Happy Christmas! Why Do We Lock Up So Many of Our Children?

youth in prison infographic-1
Youth First

Fifty thousand.

On any given day, that's roughly the number of children locked up in youth prisons or other out of home confinement throughout the US.

We might call them training schools, youth development centers, juvenile correctional facilities, or some other euphemism, but these vague or pleasant names obscure the fact that these facilities are prisons and echo some of the most abusive elements of adult incarceration: solitary confinement, physical and sexual abuse, physical and chemical restraints, and widening margins of racial disparity.

These conditions are miserable year-round. But being locked up in a horrific environment and kept away from home over the holiday season compounds the trauma of being separated from loved ones during a time of togetherness, reflection and good cheer.

But far too many of the nearly 50,000 youth won't get even a semblance of the comfort of family because of another glaring flaw of the juvenile justice system: many youth prisons are located in remote areas, isolated from the communities and families from which the kids come from.

Instead, the holidays will be a continuation of the handcuffs, locked rooms, razor wire fences, pepper spray and solitary confinement.

Youth prisons are designed to exclude families: by limiting contact, excluding parents from decision-making about what youth prison their child is sent to, and preventing them from weighing in on what programming or treatment their child accesses.

Worse yet, the parents are limited from providing any other insight that could distinguish their child from being just another number.

Many rules discourage family participation. It is common for visits to be limited to just a few minutes a week, often with physical contact prohibited. And in some cases, just getting there to visit is nearly impossible as some parents do not have transportation – and many states to not provide it.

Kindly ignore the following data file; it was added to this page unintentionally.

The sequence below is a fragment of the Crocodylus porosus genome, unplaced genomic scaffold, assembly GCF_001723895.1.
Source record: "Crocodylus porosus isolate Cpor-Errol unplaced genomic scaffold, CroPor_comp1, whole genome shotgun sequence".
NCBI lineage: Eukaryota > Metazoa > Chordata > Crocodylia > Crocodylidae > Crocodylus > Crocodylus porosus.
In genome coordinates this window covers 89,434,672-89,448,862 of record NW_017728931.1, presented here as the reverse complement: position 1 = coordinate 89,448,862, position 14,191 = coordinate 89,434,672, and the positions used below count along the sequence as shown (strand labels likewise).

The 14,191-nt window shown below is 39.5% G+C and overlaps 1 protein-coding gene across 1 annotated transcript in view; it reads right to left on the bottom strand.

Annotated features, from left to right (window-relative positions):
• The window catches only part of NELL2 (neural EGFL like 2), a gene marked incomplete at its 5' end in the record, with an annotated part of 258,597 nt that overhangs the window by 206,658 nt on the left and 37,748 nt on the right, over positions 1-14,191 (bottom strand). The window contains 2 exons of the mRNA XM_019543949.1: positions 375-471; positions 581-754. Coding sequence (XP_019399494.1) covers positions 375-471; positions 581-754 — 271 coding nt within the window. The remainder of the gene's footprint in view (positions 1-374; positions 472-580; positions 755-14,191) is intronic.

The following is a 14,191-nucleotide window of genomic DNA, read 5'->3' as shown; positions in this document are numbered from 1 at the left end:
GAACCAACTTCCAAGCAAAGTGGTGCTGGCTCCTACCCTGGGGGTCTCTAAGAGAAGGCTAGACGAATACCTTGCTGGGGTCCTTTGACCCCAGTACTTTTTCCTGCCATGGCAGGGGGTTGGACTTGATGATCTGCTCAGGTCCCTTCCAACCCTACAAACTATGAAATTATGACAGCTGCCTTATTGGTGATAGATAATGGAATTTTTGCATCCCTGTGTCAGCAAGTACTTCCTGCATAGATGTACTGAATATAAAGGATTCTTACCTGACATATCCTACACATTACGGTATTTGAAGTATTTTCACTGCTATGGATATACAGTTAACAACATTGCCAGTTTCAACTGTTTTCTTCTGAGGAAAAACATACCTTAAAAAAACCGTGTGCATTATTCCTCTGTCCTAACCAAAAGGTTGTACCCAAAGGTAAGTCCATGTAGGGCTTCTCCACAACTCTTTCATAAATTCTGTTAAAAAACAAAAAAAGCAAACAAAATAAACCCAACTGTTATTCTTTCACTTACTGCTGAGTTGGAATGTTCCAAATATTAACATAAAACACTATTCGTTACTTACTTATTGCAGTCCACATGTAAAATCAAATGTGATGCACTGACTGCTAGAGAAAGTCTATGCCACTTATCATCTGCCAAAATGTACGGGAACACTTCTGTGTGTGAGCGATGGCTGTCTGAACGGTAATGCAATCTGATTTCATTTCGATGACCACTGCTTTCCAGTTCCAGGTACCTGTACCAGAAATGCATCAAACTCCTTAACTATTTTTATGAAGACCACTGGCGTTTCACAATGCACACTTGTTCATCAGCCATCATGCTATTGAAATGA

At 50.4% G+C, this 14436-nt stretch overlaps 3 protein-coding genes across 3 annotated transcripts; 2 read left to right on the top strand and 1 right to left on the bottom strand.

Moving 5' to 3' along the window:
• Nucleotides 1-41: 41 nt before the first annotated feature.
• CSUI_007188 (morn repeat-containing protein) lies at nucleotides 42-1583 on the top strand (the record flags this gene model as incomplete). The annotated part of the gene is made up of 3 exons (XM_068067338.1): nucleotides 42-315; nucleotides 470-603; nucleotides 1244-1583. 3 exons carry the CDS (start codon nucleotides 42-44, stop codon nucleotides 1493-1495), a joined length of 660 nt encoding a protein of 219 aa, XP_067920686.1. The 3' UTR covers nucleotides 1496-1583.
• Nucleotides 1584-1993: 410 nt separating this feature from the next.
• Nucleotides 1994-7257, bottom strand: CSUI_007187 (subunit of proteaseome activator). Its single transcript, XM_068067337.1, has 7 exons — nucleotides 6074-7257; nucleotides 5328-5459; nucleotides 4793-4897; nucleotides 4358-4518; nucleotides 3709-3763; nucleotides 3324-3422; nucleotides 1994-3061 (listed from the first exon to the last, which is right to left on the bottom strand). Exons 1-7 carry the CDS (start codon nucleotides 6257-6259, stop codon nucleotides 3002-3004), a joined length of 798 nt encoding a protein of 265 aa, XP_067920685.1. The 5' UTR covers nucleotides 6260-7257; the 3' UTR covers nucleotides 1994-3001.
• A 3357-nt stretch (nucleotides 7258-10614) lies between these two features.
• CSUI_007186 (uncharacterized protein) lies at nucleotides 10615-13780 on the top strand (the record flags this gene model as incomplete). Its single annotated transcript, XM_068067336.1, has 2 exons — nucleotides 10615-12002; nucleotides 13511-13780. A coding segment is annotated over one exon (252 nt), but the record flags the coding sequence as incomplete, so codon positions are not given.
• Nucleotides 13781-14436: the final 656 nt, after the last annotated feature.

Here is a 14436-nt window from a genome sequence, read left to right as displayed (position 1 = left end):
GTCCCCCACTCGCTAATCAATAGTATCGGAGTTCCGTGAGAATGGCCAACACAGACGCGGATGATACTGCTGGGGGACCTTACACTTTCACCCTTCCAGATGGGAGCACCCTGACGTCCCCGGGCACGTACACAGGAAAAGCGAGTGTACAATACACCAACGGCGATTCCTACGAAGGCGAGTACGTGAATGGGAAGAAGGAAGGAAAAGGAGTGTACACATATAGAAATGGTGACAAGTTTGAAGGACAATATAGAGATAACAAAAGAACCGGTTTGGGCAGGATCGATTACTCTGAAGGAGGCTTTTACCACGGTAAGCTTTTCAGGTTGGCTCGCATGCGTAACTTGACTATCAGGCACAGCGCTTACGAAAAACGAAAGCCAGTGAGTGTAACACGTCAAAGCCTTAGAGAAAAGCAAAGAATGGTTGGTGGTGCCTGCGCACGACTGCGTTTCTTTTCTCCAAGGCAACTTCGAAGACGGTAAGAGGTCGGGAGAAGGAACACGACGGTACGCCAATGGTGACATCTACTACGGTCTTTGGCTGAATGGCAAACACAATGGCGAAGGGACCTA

How can we expect families to maintain meaningful relationships with their children without the opportunity to visit?

Youth in correctional facilities were twice as likely to have a low rate of family contact compared to youth in other placements. Youth surveyed believed this was because of inconvenient visiting hours, distance of their family from the facility, lack of transportation, and resource constraints.

Almost no youth said it was because the youth didn't want to talk or visit with their family or that their family didn't want to talk or visit them.

The damage is real: as Savanna from Columbus, Ohio put it, "I spent my whole childhood in there… I definitely felt sad about missing a lot of school, games, being able to create memories for my mom, my family." As another youth in Virginia said, "We fear being forgotten, being gone for too long."

Boy prisoners exercising in a courtyard at Tothill Fields Prison, London, circa 1845. From 'London Labour And The London Poor', by Henry Mathew, published 1849. What has changed in the last 168 years? Hulton Archive/Getty

Our system as it stands serves to foster despair instead of hope and healing. It should be beyond obvious that such a setup is counterproductive. Families are in the best position to know what their child needs, and the research bears this out.

Studies show that it is family involvement – not incarceration – that more effectively rehabilitates young people and ultimately reduces recidivism.
We don't have to continue setting our youth up for repeated failures, keeping them in a cycle of incarceration that only grows more likely to continue into adulthood.

A vision exists for a better system. It is evident that families want to maintain family connections with incarcerated youth and be involved in decisions around their care and treatment. Incarcerated youth want this too.

A Justice 4 Families report reflected families' concerns about the barriers to staying connected with their children while incarcerated, their limited role in decision making about the care and treatment of their children, and the negative impacts of being locked up.

And, the public wants to see families stick together, too. In a national poll released last year, nearly 90 percent of Americans want treatment and rehabilitation plans to include a real role for youth's families.

This bleak landscape is changing. There is a national movement underway–led by directly impacted youth, their families and communities - to close youth prisons and replace them with more effective, treatments that hold young people accountable while keeping them with their families, communities, mentors and services that can actually provide the help and support they need to get their lives on track.

We all need a little comfort around the holiday season. For youth locked up far from home, relief can't come soon enough. Liz Ryan is President and CEO of Youth First.